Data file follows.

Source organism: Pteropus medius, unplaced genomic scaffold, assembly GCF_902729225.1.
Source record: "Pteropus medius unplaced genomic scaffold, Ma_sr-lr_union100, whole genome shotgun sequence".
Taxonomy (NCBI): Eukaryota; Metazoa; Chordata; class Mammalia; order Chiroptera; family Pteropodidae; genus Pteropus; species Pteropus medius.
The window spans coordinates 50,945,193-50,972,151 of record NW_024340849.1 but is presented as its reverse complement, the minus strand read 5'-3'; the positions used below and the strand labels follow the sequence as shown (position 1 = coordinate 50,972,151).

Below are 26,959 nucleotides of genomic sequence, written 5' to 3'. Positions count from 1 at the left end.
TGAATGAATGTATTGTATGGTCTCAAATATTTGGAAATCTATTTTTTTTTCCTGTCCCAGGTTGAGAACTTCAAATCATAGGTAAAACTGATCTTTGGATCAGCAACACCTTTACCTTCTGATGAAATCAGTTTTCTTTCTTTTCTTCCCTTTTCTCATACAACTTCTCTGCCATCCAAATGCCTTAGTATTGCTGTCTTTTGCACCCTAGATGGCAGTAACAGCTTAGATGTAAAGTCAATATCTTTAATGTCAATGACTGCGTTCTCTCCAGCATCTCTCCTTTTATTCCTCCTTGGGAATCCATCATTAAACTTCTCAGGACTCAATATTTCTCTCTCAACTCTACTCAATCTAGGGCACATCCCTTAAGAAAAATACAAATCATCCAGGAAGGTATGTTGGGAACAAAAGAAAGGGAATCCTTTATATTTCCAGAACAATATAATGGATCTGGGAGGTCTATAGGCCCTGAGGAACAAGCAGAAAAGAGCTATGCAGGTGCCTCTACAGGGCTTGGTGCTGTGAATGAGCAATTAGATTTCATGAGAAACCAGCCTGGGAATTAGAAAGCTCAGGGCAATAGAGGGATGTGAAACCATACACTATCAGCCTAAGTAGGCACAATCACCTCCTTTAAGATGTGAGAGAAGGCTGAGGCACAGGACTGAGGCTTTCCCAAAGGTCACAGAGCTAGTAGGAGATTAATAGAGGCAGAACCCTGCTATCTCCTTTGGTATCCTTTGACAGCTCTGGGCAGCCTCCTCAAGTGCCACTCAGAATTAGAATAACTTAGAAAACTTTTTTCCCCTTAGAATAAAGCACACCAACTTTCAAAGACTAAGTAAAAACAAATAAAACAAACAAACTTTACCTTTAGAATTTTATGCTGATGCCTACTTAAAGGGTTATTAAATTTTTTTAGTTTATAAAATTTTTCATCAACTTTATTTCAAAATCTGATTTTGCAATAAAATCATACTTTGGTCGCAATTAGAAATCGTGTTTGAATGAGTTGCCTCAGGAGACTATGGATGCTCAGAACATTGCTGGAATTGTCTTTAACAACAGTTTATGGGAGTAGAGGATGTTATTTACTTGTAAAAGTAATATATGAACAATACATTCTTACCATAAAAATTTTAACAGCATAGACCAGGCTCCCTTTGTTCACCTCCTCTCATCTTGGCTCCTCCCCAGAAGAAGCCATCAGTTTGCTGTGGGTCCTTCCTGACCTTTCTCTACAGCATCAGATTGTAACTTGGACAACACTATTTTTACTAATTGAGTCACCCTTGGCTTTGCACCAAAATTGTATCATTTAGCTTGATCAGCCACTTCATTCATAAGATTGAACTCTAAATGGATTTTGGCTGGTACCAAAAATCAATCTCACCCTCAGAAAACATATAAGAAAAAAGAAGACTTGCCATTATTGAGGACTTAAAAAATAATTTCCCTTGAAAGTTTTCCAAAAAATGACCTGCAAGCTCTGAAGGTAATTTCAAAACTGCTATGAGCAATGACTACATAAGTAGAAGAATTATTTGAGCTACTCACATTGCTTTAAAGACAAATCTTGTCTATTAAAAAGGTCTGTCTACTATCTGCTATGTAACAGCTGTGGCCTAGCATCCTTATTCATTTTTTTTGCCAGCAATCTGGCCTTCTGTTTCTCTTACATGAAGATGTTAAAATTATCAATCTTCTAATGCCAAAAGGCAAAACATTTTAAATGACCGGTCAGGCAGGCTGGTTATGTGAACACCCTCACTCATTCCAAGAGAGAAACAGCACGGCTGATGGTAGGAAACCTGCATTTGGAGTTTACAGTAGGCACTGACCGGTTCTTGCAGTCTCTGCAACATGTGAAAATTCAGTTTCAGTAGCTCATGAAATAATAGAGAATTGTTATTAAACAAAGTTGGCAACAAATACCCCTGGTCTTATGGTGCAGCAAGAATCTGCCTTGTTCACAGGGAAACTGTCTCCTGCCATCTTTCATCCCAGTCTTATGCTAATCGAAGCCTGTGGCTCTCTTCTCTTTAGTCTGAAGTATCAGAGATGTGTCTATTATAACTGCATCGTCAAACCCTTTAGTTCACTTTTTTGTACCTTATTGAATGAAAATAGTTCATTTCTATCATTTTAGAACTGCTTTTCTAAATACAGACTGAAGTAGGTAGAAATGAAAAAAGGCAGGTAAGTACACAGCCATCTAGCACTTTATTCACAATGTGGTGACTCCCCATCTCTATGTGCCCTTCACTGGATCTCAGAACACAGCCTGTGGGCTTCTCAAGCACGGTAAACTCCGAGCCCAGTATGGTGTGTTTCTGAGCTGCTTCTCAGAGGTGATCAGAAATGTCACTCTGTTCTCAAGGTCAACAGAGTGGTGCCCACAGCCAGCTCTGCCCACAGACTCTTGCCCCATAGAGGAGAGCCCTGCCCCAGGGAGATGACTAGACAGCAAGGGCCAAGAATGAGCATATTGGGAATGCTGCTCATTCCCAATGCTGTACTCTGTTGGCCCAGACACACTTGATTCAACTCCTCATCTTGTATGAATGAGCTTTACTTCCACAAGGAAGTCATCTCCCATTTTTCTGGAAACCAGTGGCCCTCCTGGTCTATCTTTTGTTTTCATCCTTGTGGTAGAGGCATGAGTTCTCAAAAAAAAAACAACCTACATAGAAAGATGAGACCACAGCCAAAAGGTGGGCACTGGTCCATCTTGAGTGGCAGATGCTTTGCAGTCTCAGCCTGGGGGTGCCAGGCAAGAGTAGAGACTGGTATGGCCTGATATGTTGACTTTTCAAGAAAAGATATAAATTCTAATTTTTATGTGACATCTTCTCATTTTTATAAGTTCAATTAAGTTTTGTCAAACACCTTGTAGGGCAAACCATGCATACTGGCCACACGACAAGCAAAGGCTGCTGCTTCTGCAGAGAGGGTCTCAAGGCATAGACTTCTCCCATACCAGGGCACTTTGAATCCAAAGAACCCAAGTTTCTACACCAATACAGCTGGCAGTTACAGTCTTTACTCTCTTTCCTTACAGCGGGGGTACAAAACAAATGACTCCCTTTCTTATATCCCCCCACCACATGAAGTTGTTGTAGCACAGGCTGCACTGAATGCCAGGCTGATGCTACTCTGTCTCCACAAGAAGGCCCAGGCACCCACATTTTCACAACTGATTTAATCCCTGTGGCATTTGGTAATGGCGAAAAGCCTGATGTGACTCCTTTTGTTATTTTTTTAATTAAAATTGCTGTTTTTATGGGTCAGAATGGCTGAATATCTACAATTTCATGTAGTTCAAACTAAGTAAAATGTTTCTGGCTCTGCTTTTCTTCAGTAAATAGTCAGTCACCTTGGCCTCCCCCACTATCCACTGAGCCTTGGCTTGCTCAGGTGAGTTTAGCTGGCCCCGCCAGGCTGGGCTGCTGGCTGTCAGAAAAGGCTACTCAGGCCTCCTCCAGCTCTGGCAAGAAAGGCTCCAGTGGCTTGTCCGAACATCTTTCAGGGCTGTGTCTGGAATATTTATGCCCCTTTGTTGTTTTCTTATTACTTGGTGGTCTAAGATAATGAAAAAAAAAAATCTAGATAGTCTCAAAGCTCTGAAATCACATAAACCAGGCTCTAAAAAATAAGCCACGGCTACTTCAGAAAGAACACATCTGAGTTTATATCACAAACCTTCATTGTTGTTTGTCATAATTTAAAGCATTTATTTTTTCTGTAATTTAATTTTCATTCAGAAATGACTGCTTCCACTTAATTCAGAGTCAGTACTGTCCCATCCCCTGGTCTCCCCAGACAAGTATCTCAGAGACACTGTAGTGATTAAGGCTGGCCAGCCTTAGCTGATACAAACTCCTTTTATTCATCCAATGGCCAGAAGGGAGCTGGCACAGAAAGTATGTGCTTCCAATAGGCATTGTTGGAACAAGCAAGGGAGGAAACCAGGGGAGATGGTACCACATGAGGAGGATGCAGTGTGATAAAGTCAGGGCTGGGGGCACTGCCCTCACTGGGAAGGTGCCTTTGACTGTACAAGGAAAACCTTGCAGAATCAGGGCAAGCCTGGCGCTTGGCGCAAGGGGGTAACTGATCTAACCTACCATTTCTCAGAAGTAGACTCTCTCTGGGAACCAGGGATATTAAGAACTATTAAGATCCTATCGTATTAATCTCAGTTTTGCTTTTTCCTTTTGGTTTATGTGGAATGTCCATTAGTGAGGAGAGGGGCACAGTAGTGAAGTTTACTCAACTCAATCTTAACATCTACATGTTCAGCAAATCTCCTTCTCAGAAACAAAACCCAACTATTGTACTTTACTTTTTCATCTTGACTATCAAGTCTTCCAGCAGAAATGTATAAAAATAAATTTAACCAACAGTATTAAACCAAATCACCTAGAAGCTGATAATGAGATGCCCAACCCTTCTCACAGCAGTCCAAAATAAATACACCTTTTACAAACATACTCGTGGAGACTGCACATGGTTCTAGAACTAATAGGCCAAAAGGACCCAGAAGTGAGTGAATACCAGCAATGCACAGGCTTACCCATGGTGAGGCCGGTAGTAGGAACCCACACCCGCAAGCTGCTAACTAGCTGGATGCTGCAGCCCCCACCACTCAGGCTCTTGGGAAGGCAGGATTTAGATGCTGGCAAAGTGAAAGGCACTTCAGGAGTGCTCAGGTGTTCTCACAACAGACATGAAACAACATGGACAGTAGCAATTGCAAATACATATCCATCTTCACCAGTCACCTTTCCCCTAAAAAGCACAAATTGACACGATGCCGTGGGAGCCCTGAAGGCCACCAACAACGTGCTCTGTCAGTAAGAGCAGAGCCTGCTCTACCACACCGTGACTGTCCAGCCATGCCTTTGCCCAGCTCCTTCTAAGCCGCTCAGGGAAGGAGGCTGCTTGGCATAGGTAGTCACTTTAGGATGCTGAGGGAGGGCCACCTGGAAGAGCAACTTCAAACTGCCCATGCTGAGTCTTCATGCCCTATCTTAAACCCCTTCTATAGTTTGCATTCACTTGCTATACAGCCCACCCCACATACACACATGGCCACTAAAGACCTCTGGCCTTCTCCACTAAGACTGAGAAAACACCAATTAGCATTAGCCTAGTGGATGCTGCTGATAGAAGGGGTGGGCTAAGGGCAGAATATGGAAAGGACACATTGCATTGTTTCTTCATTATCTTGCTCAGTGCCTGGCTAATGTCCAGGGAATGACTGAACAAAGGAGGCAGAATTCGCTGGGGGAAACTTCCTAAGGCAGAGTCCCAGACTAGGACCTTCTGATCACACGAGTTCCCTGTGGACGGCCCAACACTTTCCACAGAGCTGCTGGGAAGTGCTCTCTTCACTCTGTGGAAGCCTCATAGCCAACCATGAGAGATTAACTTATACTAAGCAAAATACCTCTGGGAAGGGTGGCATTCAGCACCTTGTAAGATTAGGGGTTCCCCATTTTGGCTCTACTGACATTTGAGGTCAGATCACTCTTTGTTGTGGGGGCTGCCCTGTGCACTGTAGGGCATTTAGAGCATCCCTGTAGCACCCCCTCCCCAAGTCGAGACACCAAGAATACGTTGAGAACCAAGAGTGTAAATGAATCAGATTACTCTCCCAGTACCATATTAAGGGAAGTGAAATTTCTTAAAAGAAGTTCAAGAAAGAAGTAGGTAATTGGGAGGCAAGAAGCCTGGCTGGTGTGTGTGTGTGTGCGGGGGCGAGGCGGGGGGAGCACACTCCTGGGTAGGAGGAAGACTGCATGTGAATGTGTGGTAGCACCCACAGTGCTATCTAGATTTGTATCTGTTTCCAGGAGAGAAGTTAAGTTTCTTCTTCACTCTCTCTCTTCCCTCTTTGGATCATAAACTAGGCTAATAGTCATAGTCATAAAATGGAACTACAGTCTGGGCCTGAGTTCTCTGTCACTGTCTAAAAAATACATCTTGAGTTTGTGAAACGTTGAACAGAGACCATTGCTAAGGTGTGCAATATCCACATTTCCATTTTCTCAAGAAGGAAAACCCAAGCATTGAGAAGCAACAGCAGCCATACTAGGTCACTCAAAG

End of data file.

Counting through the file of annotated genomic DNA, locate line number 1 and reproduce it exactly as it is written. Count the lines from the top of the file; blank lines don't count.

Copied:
Source organism: Pteropus medius, unplaced genomic scaffold, assembly GCF_902729225.1.